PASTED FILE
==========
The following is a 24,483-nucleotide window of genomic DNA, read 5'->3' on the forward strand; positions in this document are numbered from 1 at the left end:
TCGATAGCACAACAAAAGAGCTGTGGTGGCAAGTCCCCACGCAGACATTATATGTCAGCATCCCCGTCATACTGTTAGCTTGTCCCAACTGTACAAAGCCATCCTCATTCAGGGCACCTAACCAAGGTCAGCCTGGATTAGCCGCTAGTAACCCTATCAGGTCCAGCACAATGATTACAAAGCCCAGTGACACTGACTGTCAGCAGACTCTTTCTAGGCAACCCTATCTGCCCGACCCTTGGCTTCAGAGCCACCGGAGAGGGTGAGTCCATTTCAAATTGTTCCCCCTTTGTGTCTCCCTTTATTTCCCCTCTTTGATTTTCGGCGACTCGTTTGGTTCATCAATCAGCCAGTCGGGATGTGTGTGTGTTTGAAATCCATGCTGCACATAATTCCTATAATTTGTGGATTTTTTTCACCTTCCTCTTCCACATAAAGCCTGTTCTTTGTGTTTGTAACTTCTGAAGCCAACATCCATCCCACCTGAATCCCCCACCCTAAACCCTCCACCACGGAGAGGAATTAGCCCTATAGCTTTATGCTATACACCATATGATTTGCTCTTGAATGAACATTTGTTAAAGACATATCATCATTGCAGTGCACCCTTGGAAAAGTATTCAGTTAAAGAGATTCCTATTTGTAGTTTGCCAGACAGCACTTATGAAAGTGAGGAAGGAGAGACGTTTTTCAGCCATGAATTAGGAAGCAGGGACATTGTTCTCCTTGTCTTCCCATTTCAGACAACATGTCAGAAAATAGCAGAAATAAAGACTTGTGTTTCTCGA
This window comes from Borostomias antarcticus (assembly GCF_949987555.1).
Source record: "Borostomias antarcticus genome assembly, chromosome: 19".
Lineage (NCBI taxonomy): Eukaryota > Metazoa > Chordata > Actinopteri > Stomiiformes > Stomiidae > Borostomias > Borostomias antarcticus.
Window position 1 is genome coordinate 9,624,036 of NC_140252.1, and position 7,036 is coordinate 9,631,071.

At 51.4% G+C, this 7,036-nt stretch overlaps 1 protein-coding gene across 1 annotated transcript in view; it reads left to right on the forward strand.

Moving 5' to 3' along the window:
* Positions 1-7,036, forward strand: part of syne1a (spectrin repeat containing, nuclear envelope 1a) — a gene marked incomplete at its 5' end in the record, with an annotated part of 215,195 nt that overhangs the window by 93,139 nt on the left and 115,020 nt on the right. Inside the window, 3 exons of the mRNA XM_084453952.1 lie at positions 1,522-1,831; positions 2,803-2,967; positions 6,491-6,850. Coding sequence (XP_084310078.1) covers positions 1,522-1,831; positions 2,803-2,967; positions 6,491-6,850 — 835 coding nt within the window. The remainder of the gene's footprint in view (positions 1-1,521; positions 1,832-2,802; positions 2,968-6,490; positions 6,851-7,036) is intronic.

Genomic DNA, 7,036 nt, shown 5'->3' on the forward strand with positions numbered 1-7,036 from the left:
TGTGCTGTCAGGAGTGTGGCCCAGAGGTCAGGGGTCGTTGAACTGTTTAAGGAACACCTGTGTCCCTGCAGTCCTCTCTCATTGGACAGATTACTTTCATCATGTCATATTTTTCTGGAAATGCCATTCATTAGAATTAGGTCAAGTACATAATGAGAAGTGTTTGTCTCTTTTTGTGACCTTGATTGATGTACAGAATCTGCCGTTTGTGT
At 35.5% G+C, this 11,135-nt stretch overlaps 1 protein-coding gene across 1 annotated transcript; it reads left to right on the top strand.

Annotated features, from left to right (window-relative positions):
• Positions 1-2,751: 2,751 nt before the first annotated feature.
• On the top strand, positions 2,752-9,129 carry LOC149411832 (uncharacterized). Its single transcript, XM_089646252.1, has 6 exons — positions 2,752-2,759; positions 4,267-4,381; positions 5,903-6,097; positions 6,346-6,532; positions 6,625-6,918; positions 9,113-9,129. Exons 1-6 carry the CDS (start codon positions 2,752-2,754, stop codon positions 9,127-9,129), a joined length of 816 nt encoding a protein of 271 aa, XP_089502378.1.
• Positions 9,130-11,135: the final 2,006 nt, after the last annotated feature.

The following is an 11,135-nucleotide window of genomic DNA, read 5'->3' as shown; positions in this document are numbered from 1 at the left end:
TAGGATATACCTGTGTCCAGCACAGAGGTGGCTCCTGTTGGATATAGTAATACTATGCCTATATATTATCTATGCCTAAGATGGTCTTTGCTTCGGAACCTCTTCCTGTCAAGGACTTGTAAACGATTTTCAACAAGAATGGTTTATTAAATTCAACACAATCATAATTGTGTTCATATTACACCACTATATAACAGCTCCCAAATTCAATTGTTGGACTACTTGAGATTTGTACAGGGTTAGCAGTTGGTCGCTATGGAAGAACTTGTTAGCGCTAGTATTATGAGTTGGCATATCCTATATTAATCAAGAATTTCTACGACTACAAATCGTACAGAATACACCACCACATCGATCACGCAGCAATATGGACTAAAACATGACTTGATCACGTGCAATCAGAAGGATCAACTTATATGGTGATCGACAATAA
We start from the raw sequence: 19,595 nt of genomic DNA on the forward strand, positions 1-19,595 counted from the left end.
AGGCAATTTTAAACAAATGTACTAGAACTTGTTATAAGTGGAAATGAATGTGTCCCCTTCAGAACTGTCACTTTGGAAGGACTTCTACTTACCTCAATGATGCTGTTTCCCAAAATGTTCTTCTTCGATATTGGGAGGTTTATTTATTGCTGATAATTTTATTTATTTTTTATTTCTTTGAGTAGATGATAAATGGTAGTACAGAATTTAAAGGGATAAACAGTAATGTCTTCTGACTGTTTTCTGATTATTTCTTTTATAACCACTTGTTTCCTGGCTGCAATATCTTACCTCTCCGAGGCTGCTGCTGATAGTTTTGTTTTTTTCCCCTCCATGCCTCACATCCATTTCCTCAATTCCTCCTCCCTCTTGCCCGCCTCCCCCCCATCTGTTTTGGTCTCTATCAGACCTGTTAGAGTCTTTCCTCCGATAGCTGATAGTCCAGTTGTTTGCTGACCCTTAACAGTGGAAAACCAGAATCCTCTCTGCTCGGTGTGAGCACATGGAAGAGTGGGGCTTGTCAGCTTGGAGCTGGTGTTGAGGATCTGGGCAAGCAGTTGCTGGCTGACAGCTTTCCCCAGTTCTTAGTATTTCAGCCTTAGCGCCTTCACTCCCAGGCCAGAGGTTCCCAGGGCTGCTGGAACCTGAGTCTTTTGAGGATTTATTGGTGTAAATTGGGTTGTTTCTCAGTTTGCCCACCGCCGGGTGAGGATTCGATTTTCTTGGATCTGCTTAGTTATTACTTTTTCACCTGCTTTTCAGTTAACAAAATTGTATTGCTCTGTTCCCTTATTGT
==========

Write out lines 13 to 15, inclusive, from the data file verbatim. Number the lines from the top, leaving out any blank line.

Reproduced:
Annotated features, from left to right (window-relative positions):
• Positions 1-2,751: 2,751 nt before the first annotated feature.
• On the top strand, positions 2,752-9,129 carry LOC149411832 (uncharacterized). Its single transcript, XM_089646252.1, has 6 exons — positions 2,752-2,759; positions 4,267-4,381; positions 5,903-6,097; positions 6,346-6,532; positions 6,625-6,918; positions 9,113-9,129. Exons 1-6 carry the CDS (start codon positions 2,752-2,754, stop codon positions 9,127-9,129), a joined length of 816 nt encoding a protein of 271 aa, XP_089502378.1.